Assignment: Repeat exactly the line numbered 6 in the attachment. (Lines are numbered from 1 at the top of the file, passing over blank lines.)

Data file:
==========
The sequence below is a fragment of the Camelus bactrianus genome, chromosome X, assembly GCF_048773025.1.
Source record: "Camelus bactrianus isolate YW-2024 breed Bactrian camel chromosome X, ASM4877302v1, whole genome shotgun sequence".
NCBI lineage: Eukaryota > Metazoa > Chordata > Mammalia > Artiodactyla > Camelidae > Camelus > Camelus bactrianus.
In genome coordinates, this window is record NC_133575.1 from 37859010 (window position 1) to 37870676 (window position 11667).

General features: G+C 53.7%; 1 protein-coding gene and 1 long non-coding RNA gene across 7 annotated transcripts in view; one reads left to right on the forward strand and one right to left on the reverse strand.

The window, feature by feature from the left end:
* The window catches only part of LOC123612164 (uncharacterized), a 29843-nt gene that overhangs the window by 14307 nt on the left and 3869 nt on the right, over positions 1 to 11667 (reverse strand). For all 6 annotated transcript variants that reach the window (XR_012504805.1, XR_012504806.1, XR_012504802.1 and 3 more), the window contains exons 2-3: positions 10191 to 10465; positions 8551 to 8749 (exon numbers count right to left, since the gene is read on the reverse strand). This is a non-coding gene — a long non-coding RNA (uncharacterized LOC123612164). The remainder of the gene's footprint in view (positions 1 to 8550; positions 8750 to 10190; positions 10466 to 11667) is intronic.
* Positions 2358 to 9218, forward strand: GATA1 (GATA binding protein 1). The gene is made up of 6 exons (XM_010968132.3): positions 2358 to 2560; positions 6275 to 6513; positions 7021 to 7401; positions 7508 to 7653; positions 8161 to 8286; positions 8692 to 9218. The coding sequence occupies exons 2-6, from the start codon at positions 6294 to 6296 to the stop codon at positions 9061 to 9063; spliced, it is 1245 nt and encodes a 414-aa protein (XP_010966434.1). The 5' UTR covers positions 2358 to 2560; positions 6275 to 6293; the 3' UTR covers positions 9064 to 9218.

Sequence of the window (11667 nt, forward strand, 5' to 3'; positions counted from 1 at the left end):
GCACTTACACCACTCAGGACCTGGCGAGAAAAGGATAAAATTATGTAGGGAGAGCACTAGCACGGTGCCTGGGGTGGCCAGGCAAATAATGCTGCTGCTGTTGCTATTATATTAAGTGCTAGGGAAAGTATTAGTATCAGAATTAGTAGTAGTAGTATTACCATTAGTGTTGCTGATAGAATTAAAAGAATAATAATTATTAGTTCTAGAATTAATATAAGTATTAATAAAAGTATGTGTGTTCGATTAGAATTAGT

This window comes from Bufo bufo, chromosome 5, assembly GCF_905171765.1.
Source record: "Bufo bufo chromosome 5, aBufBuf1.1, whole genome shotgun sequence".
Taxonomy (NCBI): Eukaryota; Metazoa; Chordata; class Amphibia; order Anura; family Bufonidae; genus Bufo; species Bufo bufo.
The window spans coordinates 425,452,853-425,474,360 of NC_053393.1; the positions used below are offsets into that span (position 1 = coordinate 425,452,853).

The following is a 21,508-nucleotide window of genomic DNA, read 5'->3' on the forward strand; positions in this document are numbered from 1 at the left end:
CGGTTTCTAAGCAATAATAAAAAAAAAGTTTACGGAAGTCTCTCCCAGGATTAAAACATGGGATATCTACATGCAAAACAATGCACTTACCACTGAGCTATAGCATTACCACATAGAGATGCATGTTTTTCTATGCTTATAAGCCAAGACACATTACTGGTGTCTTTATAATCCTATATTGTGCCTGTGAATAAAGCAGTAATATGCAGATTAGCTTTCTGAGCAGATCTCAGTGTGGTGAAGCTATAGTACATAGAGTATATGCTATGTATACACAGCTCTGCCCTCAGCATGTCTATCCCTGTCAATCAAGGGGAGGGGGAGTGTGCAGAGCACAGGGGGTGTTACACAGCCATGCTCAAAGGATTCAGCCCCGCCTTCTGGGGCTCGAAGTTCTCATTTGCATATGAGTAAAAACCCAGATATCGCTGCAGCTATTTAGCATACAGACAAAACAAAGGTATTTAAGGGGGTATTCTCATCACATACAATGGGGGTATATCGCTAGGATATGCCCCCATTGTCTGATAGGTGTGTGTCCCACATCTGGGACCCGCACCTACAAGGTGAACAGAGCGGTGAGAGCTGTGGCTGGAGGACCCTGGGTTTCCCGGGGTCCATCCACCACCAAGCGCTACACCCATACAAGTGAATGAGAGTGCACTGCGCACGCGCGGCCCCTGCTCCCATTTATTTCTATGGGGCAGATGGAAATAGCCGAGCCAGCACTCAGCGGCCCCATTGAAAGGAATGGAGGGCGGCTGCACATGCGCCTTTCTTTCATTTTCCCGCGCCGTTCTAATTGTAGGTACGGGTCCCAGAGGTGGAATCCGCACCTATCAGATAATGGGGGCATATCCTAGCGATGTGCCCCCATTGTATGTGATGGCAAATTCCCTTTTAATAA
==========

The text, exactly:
The window, feature by feature from the left end: